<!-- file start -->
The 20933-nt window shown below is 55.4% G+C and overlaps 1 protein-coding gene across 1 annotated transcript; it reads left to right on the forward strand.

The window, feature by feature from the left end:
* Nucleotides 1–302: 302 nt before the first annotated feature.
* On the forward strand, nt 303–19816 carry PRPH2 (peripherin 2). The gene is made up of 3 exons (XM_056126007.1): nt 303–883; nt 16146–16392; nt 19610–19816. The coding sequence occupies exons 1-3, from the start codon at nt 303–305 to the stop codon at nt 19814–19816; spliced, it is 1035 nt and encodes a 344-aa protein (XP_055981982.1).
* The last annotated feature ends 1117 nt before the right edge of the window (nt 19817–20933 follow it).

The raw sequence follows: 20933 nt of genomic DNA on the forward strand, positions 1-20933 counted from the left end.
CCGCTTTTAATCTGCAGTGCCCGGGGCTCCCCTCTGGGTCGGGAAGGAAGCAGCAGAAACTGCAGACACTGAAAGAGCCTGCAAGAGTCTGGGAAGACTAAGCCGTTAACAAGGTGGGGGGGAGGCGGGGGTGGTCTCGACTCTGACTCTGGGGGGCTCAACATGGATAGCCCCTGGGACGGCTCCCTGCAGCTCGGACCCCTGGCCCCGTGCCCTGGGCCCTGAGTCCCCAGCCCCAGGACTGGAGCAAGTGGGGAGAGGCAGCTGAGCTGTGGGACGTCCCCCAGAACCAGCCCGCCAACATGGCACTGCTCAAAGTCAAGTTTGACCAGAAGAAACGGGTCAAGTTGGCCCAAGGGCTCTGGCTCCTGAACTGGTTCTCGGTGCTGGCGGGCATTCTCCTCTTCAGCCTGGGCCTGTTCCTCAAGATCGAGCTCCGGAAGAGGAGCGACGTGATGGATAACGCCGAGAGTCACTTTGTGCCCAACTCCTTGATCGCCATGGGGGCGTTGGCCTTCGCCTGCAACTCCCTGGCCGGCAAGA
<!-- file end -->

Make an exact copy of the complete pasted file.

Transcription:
The 20933-nt window shown below is 55.4% G+C and overlaps 1 protein-coding gene across 1 annotated transcript; it reads left to right on the forward strand.

The window, feature by feature from the left end:
* Nucleotides 1–302: 302 nt before the first annotated feature.
* On the forward strand, nt 303–19816 carry PRPH2 (peripherin 2). The gene is made up of 3 exons (XM_056126007.1): nt 303–883; nt 16146–16392; nt 19610–19816. The coding sequence occupies exons 1-3, from the start codon at nt 303–305 to the stop codon at nt 19814–19816; spliced, it is 1035 nt and encodes a 344-aa protein (XP_055981982.1).
* The last annotated feature ends 1117 nt before the right edge of the window (nt 19817–20933 follow it).

The raw sequence follows: 20933 nt of genomic DNA on the forward strand, positions 1-20933 counted from the left end.
CCGCTTTTAATCTGCAGTGCCCGGGGCTCCCCTCTGGGTCGGGAAGGAAGCAGCAGAAACTGCAGACACTGAAAGAGCCTGCAAGAGTCTGGGAAGACTAAGCCGTTAACAAGGTGGGGGGGAGGCGGGGGTGGTCTCGACTCTGACTCTGGGGGGCTCAACATGGATAGCCCCTGGGACGGCTCCCTGCAGCTCGGACCCCTGGCCCCGTGCCCTGGGCCCTGAGTCCCCAGCCCCAGGACTGGAGCAAGTGGGGAGAGGCAGCTGAGCTGTGGGACGTCCCCCAGAACCAGCCCGCCAACATGGCACTGCTCAAAGTCAAGTTTGACCAGAAGAAACGGGTCAAGTTGGCCCAAGGGCTCTGGCTCCTGAACTGGTTCTCGGTGCTGGCGGGCATTCTCCTCTTCAGCCTGGGCCTGTTCCTCAAGATCGAGCTCCGGAAGAGGAGCGACGTGATGGATAACGCCGAGAGTCACTTTGTGCCCAACTCCTTGATCGCCATGGGGGCGTTGGCCTTCGCCTGCAACTCCCTGGCCGGCAAGA